Eighteen years ago, when I was pregnant and in Lamaze class, our instructor asked each of us to share something we wished for our child. Not having children yet, so in no way understanding the powerfully transformative love that would grab hold of me the second I held my little one in my arms, I said something from the head rather than the heart, and something rather foolish in any regard. “I wish for my child the attributes of being organized and easy going!” I stated. (You have to know me to understand my obsession with organizing. Easy going is how I balance that!) Those practical attributes had made my life easier, so I thought, what a reasonable gift to wish for my child. Oh my. How much more I could now say that I wish for my son. At seventeen, he is about to be launched into legal adulthood, college, the next level of independence, and a world I will not control. I wish so much for him - that he be kind and self-reflective, adaptable and resilient, content and happy, courageous and hard-working, and yes, easygoing to weather the hardships, and organized so he can manage life’s hectic schedule.
There is so much chatter today on how to help your child “succeed”.....at school, socially, in their musical / athletic / artistic pursuits, but what is it we really mean by “succeed”? Success, for many of us, is close to the Merriam-Webster dictionary definition: “the fact of getting or achieving wealth, respect, or fame.” In this economy, we are even more focused on the financial aspects of success; we want our children to be able to have a career that will sustain them, bring contentment and challenge, and provide security. These are not unworthy goals. Yet if we think of what makes us happy, fulfilled, truly alive, and able to lead a life of value in this world, what would we add beyond financial security or professional accomplishment? As Shefaly Tsabary, clinical psychologist, states in her recent TED Talks, “In today’s parent culture, children can’t merely play - they have to achieve, they can’t enjoy a hobby unless they excel, dare not dream unless that dream leads to ‘success’.”
You have chosen a Montessori education for your child, but our greater culture hasn’t stopped bombarding you with fear-based messages of what it takes to engineer your child’s “success”. Take heart because research affirms the biggest predictors of success, as defined by both conventional standards and a more whole-person approach, are the acquisition of attributes taught and modeled in a Montessori setting. These are: resiliency, confidence, social skills, inquisitiveness, grit, determination, the ability to think creatively and collaboratively, experience of real work and working hard, self-motivation, self-regulation, empathy, and continual self-development. Of course, knowledge and skill are necessary for success, but these we continually acquire; learning does not stop after formal education, in fact, some would say it is primarily through self-initiative that we weld external information with internal understanding. We have to subjectively personalize knowledge to truly own it. Success - that’s a very personal and subjective idea, too. If we imagine our children in adult lives what is the picture we would truly draw in our mind’s eye in our hopes and wishes for them? It’s something to think about as we are knee-deep in navigating the waters of their childhood.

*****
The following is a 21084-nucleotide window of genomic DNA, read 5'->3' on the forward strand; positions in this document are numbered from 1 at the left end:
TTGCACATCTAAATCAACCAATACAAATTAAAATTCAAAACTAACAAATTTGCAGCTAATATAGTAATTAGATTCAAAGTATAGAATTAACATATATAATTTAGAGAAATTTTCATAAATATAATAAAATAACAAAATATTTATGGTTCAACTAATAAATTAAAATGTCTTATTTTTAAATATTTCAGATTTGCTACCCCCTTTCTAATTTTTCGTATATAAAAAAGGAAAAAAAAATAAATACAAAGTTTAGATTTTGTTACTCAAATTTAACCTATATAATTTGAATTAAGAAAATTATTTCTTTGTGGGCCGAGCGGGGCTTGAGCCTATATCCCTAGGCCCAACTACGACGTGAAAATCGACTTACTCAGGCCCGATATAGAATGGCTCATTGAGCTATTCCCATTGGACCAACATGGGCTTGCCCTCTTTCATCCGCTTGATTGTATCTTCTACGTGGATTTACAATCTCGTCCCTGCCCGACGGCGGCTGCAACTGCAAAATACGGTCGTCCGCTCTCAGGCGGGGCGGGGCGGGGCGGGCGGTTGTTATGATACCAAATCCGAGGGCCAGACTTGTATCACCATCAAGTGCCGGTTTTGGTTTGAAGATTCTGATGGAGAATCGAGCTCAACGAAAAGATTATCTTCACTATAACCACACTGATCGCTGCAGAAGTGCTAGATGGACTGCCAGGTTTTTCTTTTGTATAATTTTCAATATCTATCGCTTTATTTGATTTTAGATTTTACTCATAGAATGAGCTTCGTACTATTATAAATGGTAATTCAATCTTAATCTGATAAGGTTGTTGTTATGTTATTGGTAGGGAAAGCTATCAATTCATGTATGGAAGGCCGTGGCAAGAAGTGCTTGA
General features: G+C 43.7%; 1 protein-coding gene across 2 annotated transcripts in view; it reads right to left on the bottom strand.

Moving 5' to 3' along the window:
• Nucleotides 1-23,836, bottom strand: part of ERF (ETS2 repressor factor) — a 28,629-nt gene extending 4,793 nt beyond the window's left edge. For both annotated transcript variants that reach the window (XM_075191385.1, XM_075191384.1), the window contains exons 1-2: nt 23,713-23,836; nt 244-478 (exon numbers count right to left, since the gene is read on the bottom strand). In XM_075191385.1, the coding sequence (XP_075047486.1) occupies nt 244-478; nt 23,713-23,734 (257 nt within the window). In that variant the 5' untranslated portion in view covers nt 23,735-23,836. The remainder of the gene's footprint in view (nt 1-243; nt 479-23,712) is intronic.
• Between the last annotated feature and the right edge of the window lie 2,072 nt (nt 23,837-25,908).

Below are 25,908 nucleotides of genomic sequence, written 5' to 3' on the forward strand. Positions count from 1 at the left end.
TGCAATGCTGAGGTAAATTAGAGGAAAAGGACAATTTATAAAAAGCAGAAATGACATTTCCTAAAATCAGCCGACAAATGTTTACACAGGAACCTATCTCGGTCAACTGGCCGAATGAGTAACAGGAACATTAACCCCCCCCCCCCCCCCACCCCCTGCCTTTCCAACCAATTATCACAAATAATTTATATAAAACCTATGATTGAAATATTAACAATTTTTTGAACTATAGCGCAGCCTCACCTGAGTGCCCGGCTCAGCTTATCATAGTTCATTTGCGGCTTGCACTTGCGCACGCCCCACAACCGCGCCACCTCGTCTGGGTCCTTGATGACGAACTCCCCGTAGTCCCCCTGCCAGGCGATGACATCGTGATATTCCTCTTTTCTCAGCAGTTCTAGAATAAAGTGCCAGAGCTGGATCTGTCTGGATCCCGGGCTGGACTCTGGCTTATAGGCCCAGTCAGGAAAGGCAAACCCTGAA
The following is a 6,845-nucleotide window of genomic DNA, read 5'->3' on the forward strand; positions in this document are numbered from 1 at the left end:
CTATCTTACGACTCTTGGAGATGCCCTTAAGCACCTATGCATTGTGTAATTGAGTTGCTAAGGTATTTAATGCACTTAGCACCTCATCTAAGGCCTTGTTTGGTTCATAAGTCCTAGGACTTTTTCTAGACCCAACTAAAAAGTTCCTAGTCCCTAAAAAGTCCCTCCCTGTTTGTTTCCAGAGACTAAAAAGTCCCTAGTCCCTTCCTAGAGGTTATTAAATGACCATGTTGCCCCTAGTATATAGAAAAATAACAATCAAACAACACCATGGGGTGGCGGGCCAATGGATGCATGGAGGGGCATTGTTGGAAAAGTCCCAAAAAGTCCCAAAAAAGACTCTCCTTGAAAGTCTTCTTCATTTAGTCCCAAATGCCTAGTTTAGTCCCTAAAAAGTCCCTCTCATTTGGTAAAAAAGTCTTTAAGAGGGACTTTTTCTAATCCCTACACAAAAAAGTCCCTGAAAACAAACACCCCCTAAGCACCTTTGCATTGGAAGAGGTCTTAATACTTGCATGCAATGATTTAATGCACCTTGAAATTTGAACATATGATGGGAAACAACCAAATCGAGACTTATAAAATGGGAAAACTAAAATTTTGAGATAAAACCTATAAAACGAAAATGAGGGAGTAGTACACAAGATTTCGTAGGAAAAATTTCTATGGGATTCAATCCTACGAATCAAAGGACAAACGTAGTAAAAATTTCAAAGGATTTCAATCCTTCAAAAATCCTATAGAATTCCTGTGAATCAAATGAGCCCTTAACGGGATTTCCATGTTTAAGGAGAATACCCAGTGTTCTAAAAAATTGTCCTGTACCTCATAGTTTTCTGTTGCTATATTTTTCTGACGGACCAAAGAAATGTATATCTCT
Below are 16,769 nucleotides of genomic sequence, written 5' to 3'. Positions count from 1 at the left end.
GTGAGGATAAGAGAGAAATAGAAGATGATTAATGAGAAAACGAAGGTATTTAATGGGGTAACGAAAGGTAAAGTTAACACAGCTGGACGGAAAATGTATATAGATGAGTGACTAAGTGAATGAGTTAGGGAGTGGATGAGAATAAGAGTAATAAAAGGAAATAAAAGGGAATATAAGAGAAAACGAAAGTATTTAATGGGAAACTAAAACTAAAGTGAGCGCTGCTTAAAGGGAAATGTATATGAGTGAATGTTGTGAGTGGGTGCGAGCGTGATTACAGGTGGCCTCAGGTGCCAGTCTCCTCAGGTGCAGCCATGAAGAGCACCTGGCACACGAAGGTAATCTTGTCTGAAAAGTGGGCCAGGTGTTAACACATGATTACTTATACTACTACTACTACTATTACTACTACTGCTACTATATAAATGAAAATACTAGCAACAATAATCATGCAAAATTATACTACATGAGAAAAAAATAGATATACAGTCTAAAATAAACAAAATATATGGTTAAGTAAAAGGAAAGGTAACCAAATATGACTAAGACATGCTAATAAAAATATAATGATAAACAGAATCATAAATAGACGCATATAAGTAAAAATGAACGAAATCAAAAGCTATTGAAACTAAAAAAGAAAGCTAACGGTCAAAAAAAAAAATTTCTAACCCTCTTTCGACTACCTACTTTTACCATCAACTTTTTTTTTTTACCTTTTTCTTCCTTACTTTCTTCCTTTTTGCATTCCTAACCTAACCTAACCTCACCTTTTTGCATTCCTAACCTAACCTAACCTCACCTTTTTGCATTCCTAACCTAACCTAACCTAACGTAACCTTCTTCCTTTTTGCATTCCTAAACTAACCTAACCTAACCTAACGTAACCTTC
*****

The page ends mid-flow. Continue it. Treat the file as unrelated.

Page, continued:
So, what made me chose this topic for the blog? Recently, faculty and friends shared several sources of profound, corrective, and inspiring messages to parents on what they should be focused on. These authors and speakers challenge us to define what we personally mean by “success” in thinking what we most want for our children in their adult lives. The titles of these articles and clips may not each have the word “success” in them, but I found, in reviewing them, a common core on the topic of success. They speak to parents’ hopes, dreams, and fears, on behalf of their children. I encourage you to take the time to watch the TED Talk, at a minimum, as it is truly uplifting, and read the articles if you have the time. I’d love to hear what you think of them if you'd like to send me an email.
In addition, I will be attending the upcoming CommonGround lecture on Raising Happy, High Achieving - and Moral - Children, presented by Dr. Richard Weissbourd, MD, faculty member of the Kennedy School of Government and School of Education, Harvard University, and author of, The Parents We Mean to Be, which was the springboard for a parent education session last year. Dr. Weissbourd is acutely aware of the daily challenges parents face in raising children, and his objective is to offer an encouraging road map to all that parents are doing right, and where they may consider correcting course. He writes, “What matters most as a parent is not whether my wife and I are ‘perfect’ role models or how much we talk about values, but the hundreds of ways – as living, breathing, imperfect human beings—we influence our children in the complex, messy relationships we have with them day to day.” I hope you will join me in attending this session - it promises to be full of practical parenting tips!
Wishing everyone the joys of spring and the promise of renewal!
TED Talk: Conscious Parenting: Shefali Tsabary
article: The Problems for Rich Kids
Next CommonGround Lecture Monday, April 13th
The Pennington School
Raising Happy, High Achieving - and Moral - Children
Dr. Richard Weissbourd, MD
faculty member of the Kennedy School of Government and School of Education, Harvard University